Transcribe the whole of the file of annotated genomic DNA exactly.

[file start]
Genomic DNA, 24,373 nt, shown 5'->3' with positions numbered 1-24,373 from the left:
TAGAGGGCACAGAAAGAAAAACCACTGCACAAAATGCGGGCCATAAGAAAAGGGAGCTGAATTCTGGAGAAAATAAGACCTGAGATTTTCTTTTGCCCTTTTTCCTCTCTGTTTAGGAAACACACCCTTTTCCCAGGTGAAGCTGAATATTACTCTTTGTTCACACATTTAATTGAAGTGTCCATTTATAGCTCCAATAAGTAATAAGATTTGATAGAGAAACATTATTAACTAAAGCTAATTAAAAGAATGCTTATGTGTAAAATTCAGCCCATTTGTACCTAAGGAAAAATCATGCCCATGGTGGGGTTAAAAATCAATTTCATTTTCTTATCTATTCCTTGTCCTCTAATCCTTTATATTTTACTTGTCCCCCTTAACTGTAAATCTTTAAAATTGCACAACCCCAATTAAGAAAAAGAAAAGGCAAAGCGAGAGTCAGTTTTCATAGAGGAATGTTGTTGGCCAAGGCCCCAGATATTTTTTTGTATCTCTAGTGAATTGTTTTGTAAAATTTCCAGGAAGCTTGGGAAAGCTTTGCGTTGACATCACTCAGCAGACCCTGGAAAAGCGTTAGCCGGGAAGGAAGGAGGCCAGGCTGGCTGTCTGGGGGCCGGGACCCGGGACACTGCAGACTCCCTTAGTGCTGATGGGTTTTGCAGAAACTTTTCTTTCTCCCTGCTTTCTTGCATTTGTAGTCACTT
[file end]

Genomic DNA, 24,373 nt, shown 5'->3' with positions numbered 1-24,373 from the left:
TAGAGGGCACAGAAAGAAAAACCACTGCACAAAATGCGGGCCATAAGAAAAGGGAGCTGAATTCTGGAGAAAATAAGACCTGAGATTTTCTTTTGCCCTTTTTCCTCTCTGTTTAGGAAACACACCCTTTTCCCAGGTGAAGCTGAATATTACTCTTTGTTCACACATTTAATTGAAGTGTCCATTTATAGCTCCAATAAGTAATAAGATTTGATAGAGAAACATTATTAACTAAAGCTAATTAAAAGAATGCTTATGTGTAAAATTCAGCCCATTTGTACCTAAGGAAAAATCATGCCCATGGTGGGGTTAAAAATCAATTTCATTTTCTTATCTATTCCTTGTCCTCTAATCCTTTATATTTTACTTGTCCCCCTTAACTGTAAATCTTTAAAATTGCACAACCCCAATTAAGAAAAAGAAAAGGCAAAGCGAGAGTCAGTTTTCATAGAGGAATGTTGTTGGCCAAGGCCCCAGATATTTTTTTGTATCTCTAGTGAATTGTTTTGTAAAATTTCCAGGAAGCTTGGGAAAGCTTTGCGTTGACATCACTCAGCAGACCCTGGAAAAGCGTTAGCCGGGAAGGAAGGAGGCCAGGCTGGCTGTCTGGGGGCCGGGACCCGGGACACTGCAGACTCCCTTAGTGCTGATGGGTTTTGCAGAAACTTTTCTTTCTCCCTGCTTTCTTGCATTTGTAGTCACTT